According to Goss Gilroy, some 37,000 participants were funded by over 5,000 employers through the Canada Job Grant. This compares to 360,000 unemployed and underemployed individuals funded each year through the LMAs. Clearly, a number of people are no longer being served.

What is the policy problem?

It has never been clear to me what policy problem the Canada Job Grant was attempting to address. The Minister of the day indicated, without supporting evidence, employers were the best positioned to make decisions about training and so the CJG favours employers. No documentation was ever released outlining the reasoning behind the CJG or examining alternatives such as the payroll tax used in Quebec or a tax credit.

From a public policy perspective, providing public funds directly to private industry to train the employed does not make sense.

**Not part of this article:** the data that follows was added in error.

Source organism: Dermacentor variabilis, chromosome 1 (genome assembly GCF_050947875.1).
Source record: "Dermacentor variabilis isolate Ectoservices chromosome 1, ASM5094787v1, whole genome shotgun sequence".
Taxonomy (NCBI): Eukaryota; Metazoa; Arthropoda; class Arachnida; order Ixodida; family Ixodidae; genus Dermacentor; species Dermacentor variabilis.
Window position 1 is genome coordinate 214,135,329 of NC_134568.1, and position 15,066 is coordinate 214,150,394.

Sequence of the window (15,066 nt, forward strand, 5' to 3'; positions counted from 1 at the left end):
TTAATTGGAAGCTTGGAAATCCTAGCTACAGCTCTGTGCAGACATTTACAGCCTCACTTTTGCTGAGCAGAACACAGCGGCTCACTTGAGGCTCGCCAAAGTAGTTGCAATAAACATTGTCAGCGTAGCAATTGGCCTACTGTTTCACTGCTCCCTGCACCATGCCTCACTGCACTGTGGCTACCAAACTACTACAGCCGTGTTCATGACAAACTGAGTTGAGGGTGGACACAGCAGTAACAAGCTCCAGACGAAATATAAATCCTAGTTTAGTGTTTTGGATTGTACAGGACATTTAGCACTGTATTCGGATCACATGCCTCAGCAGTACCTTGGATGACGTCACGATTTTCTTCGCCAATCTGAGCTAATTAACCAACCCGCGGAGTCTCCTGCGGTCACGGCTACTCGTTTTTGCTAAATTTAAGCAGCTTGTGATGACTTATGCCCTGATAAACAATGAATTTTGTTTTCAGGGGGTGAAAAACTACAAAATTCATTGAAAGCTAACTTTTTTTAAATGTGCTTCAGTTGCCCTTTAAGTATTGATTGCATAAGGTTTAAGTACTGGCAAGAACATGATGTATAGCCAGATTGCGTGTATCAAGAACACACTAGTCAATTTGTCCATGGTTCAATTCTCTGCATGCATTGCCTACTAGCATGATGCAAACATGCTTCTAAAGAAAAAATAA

The CJG requires employers to pay cash for training. This privileges employed workers, 85% – 100 % of the CJGs granted have gone to train the employed. Few employers are willing or able to pay for training those who do not work for them. In fact, according to the Goss Gilroy report, the CJG has trained employed men, between 30 and 49 years of age, who have a least some post-secondary education.

While employers do know what skills they need, they are not always in a good position to conduct training assessments or choose appropriate trainers. The CJG is not designed to assist employers to make these choices although some provinces, notably BC and Ontario, have contracted third party groups to assist employers.